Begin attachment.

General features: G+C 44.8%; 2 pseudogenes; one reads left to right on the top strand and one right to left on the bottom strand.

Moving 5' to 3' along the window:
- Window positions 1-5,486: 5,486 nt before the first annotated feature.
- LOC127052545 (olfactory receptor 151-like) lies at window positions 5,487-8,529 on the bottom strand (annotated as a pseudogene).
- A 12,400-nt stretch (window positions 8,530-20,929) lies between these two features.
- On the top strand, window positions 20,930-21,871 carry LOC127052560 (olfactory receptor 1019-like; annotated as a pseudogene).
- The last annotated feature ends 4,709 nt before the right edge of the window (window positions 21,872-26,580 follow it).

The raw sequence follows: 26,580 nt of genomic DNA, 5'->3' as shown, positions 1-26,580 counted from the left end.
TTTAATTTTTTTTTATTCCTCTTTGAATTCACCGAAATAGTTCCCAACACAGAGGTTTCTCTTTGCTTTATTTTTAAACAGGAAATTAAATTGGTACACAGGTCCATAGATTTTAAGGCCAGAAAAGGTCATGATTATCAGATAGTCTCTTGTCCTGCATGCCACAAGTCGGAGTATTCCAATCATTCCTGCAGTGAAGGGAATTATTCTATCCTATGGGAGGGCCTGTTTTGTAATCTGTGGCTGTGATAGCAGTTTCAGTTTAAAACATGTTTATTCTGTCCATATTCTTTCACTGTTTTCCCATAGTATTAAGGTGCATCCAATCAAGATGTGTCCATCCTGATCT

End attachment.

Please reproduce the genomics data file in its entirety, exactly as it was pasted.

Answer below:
General features: G+C 44.8%; 2 pseudogenes; one reads left to right on the top strand and one right to left on the bottom strand.

Moving 5' to 3' along the window:
- Window positions 1-5,486: 5,486 nt before the first annotated feature.
- LOC127052545 (olfactory receptor 151-like) lies at window positions 5,487-8,529 on the bottom strand (annotated as a pseudogene).
- A 12,400-nt stretch (window positions 8,530-20,929) lies between these two features.
- On the top strand, window positions 20,930-21,871 carry LOC127052560 (olfactory receptor 1019-like; annotated as a pseudogene).
- The last annotated feature ends 4,709 nt before the right edge of the window (window positions 21,872-26,580 follow it).

The raw sequence follows: 26,580 nt of genomic DNA, 5'->3' as shown, positions 1-26,580 counted from the left end.
TTTAATTTTTTTTTATTCCTCTTTGAATTCACCGAAATAGTTCCCAACACAGAGGTTTCTCTTTGCTTTATTTTTAAACAGGAAATTAAATTGGTACACAGGTCCATAGATTTTAAGGCCAGAAAAGGTCATGATTATCAGATAGTCTCTTGTCCTGCATGCCACAAGTCGGAGTATTCCAATCATTCCTGCAGTGAAGGGAATTATTCTATCCTATGGGAGGGCCTGTTTTGTAATCTGTGGCTGTGATAGCAGTTTCAGTTTAAAACATGTTTATTCTGTCCATATTCTTTCACTGTTTTCCCATAGTATTAAGGTGCATCCAATCAAGATGTGTCCATCCTGATCT